This article is written for those who want to get better at using price to earnings ratios (P/E ratios). We'll look at AXMIN Inc.'s (CVE:AXM) P/E ratio and reflect on what it tells us about the company's share price. AXMIN has a price to earnings ratio of 37.05, based on the last twelve months. That means that at current prices, buyers pay CA$37.05 for every CA$1 in trailing yearly profits.
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How Do I Calculate A Price To Earnings Ratio?
The formula for price to earnings is:
Price to Earnings Ratio = Share Price (in reporting currency) ÷ Earnings per Share (EPS)
Or for AXMIN:
P/E of 37.05 = $0.34 (Note: this is the share price in the reporting currency, namely, USD ) ÷ $0.0092 (Based on the year to December 2018.)
Is A High P/E Ratio Good?
A higher P/E ratio means that buyers have to pay a higher price for each CA$1 the company has earned over the last year. That isn't necessarily good or bad, but a high P/E implies relatively high expectations of what a company can achieve in the future.
How Growth Rates Impact P/E Ratios
P/E ratios primarily reflect market expectations around earnings growth rates. Earnings growth means that in the future the 'E' will be higher. That means even if the current P/E is high, it will reduce over time if the share price stays flat. A lower P/E should indicate the stock is cheap relative to others -- and that may attract buyers.
AXMIN's earnings per share fell by 2.0% in the last twelve months.
How Does AXMIN's P/E Ratio Compare To Its Peers?
The P/E ratio indicates whether the market has higher or lower expectations of a company. The image below shows that AXMIN has a higher P/E than the average (12.6) P/E for companies in the metals and mining industry.
AXMIN's P/E tells us that market participants think the company will perform better than its industry peers, going forward. Shareholders are clearly optimistic, but the future is always uncertain. So investors should always consider the P/E ratio alongside other factors, such as whether company directors have been buying shares.
A Limitation: P/E Ratios Ignore Debt and Cash In The Bank
Don't forget that the P/E ratio considers market capitalization. In other words, it does not consider any debt or cash that the company may have on the balance sheet. Hypothetically, a company could reduce its future P/E ratio by spending its cash (or taking on debt) to achieve higher earnings.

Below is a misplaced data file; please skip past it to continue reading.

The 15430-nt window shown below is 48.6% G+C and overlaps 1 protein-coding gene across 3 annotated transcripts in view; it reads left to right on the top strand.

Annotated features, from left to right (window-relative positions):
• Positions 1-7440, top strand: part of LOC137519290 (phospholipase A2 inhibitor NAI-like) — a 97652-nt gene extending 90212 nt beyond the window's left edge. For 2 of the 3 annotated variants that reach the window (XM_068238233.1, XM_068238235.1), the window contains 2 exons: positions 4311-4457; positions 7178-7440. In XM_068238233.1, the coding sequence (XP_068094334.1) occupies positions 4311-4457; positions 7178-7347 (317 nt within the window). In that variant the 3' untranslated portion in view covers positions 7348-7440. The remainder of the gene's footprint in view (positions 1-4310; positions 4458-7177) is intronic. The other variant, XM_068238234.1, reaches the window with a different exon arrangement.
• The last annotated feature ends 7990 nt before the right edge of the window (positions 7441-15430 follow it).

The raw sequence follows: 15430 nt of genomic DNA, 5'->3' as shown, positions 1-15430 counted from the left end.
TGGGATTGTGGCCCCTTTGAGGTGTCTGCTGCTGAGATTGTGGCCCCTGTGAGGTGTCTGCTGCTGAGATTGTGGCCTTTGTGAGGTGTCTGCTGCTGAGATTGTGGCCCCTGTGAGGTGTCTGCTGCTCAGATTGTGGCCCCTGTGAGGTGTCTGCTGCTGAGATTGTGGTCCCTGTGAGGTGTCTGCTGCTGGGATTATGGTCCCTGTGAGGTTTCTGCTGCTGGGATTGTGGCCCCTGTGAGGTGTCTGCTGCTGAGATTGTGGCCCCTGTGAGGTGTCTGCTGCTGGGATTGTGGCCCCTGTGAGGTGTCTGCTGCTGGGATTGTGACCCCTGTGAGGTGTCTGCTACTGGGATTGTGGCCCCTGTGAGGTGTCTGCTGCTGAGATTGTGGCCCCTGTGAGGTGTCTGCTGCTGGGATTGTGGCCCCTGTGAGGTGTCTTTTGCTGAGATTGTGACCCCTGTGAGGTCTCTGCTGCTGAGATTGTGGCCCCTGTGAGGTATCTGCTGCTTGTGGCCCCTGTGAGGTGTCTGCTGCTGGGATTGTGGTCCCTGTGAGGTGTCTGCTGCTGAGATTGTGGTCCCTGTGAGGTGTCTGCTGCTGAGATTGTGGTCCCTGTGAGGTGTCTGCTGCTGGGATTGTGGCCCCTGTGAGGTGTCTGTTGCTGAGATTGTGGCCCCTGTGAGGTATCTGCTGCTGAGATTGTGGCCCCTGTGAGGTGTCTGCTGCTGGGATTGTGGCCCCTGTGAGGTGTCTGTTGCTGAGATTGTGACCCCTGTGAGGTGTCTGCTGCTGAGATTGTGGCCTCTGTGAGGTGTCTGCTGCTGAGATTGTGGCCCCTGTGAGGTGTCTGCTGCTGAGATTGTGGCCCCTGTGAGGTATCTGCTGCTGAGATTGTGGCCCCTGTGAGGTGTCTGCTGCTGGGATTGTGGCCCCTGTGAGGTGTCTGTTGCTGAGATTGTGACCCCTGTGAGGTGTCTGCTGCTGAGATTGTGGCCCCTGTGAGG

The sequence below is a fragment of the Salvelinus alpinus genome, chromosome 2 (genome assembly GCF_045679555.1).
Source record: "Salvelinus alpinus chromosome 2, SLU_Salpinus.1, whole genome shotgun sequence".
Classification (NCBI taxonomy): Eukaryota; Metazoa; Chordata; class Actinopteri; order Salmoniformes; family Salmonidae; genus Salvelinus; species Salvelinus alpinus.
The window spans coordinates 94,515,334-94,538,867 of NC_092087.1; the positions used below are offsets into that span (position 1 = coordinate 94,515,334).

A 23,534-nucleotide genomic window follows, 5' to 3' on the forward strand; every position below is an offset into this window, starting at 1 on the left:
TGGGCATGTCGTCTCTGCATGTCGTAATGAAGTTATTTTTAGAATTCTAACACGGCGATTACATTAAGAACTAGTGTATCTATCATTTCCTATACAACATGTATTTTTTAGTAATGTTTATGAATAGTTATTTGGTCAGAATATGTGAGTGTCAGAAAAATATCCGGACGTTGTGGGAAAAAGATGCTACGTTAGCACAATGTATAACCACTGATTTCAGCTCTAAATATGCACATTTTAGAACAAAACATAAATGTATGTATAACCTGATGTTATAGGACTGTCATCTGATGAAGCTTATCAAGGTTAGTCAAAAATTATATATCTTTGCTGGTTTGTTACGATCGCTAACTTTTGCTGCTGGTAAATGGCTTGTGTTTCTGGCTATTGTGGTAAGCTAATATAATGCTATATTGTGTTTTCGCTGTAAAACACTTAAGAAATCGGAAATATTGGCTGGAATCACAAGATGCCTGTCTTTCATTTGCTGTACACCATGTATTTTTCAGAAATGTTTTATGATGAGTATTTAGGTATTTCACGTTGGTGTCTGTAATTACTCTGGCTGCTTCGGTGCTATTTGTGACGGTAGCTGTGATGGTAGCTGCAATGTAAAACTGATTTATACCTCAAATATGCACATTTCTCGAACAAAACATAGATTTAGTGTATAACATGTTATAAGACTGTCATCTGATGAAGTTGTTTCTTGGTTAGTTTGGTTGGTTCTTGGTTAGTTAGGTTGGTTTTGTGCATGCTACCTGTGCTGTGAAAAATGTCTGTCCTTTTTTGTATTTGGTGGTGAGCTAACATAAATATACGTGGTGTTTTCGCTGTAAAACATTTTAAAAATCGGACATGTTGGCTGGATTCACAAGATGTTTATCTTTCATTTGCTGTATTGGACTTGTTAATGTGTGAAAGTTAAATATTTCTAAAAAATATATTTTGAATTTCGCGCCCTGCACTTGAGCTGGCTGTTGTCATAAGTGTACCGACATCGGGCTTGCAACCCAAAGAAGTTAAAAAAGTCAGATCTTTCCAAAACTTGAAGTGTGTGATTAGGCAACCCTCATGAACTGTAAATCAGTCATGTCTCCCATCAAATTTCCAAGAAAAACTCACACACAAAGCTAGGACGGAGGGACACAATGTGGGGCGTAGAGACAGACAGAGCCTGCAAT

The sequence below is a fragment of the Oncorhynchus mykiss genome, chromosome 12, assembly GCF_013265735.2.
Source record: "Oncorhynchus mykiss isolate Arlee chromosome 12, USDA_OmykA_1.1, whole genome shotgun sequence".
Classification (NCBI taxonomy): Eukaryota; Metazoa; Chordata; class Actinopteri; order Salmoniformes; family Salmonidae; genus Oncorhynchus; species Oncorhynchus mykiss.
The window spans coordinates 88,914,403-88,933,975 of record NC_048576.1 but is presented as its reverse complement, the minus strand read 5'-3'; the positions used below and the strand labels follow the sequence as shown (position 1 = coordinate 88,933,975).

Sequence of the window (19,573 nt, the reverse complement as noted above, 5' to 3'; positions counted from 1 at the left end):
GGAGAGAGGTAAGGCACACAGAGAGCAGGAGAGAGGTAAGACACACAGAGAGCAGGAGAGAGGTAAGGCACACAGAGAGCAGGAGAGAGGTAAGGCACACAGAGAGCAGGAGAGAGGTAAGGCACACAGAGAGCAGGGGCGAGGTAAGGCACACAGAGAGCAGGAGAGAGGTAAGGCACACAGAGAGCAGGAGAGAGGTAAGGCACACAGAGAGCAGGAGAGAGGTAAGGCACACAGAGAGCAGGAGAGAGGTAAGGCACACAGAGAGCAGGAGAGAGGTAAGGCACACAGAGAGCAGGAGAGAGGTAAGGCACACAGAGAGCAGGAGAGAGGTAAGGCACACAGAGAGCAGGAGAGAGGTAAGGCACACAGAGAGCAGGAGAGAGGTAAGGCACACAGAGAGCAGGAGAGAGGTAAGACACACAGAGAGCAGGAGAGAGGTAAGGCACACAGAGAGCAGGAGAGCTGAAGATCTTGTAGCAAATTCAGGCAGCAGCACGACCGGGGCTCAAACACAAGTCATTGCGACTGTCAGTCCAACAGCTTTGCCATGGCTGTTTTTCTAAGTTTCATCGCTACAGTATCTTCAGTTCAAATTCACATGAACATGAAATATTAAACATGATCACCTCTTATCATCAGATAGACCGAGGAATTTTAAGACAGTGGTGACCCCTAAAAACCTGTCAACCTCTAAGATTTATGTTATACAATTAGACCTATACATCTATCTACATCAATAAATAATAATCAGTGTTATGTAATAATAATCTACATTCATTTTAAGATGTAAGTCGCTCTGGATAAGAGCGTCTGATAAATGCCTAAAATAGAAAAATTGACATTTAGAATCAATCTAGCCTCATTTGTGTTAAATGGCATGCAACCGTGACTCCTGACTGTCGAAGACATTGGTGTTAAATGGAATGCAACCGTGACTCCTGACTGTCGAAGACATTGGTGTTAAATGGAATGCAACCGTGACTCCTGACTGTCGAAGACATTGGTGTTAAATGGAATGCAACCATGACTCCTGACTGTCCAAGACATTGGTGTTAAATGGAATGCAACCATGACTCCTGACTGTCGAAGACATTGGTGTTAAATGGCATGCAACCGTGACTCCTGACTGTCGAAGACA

Such expenditure might be good or bad, in the long term, but the point here is that the balance sheet is not reflected by this ratio.
How Does AXMIN's Debt Impact Its P/E Ratio?
AXMIN has net cash of US$1.1m. That should lead to a higher P/E than if it did have debt, because its strong balance sheets gives it more options.
The Bottom Line On AXMIN's P/E Ratio
AXMIN's P/E is 37 which is above average (14.8) in the CA market. The recent drop in earnings per share would make some investors cautious, but the net cash position means the company has time to improve: and the high P/E suggests the market thinks it will.
Investors should be looking to buy stocks that the market is wrong about. As value investor Benjamin Graham famously said, 'In the short run, the market is a voting machine but in the long run, it is a weighing machine.' Although we don't have analyst forecasts, you might want to assess this data-rich visualization of earnings, revenue and cash flow.
You might be able to find a better buy than AXMIN. If you want a selection of possible winners, check out this free list of interesting companies that trade on a P/E below 20 (but have proven they can grow earnings).
We aim to bring you long-term focused research analysis driven by fundamental data. Note that our analysis may not factor in the latest price-sensitive company announcements or qualitative material.
If you spot an error that warrants correction, please contact the editor at email@example.com. This article by Simply Wall St is general in nature. It does not constitute a recommendation to buy or sell any stock, and does not take account of your objectives, or your financial situation. Simply Wall St has no position in the stocks mentioned. Thank you for reading.